Know Your Heart: Common myths about heart health
Dr. Jessica Joseph-Alexis, a Cardiologist with TriStar Health, shares the top three changes we can make to improve heart health.
I’m young; do I really need to be worried about heart health? Heart disease runs in my family; there is nothing I can do to stop it. It’s true there are some risk factors that we can’t control, but there are many questions and myths out there that can prevent people from choosing the right habits to prevent heart disease. Dr. Jessica Joseph-Alexis, a Cardiologist with TriStar Health, shared the most common misunderstandings about heart disease and the top three changes we can make to improve heart health. Her biggest advice: Prevention is key!
Myths about heart disease
Myth 1: Heart disease only affects men — The American Heart Association says heart disease kills more women than men, and it is more deadly than all forms of cancer combined. “Heart disease is not just about heart attacks; it’s about total cardiovascular health,” said Dr. Joseph-Alexis. She adds that heart disease in women is different and may not present with the most talked about symptom of chest pain. “It’s more subtle. Shortness of breath, nausea, fatigue and just not feeling like yourself are all possible symptoms of heart disease and reasons to talk to your primary care physician.”
Myth 2: I’m young, so I don’t need to worry about heart disease — While a heart disease diagnosis is not common in younger people, Dr. Joseph-Alexis says prevention is key at this age. “We can protect ourselves in the long run if we exercise, watch our diet and refrain from smoking,” Dr. Joseph-Alexis says. A healthy lifestyle can make heart disease less likely in the future.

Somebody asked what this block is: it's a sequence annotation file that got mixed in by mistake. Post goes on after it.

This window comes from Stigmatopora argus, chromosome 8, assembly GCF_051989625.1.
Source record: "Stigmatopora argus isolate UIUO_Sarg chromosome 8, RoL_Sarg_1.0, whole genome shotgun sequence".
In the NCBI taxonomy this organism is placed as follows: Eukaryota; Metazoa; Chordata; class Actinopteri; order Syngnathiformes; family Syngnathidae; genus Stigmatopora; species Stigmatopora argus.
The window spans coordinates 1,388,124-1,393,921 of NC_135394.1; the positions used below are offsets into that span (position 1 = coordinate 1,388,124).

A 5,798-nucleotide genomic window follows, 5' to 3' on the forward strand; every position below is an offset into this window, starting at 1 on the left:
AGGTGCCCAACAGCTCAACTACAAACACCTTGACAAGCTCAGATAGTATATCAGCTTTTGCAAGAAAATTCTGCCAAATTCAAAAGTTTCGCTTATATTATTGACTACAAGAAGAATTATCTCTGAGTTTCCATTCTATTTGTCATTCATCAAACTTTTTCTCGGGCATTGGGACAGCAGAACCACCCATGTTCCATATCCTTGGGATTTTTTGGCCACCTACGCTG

Myth 3: My family has a history of heart disease, and making changes won’t matter — Family history is a risk factor that we can’t control, but we can take steps to create habits that will make a difference in our overall health. “We can make sure your cholesterol is down, blood pressure is controlled and work on diabetes prevention. Living a heart-healthy life can help prevent and control heart disease in those who have a family history,” says Dr. Joseph-Alexis.
Three most important steps to heart health
Even if you have risk factors, these three steps can help keep you achieve a healthier heart and lower your chances of heart disease.
- Keep moving — Physicians recommend 30 minutes of moderate activity every day. “Keep yourself moving!” says Dr. Joseph-Alexis. “Something as simple as dancing around the living room can make a big difference!”
- Watch what you eat — A heart-healthy diet should include foods low in saturated fat, cholesterol, trans fat, sugar and salt. Dr. Joseph-Alexis says Mediterranean or plant-based diets are great for heart health. “We’ve all heard these recommendations before. If you are having trouble getting started, try to make small changes first, like taking a walk every day or skipping sugary drinks. This will help kickstart heart-healthy changes that you can commit to long-term,” said Dr. Joseph-Alexis.
- Decrease stress — “I cannot emphasize enough how stress can affect your health,” says Dr. Joseph-Alexis. She recommends mindfulness, meditation, therapy or anything you can do to reduce stress. This includes finding ways to decompress and surrounding yourself with supportive people. “Your heart is important, and your cholesterol is important, but we also have to look at the patient as a whole and make sure they are doing okay. Stress reduction will really make a huge difference,” says Dr. Joseph-Alexis.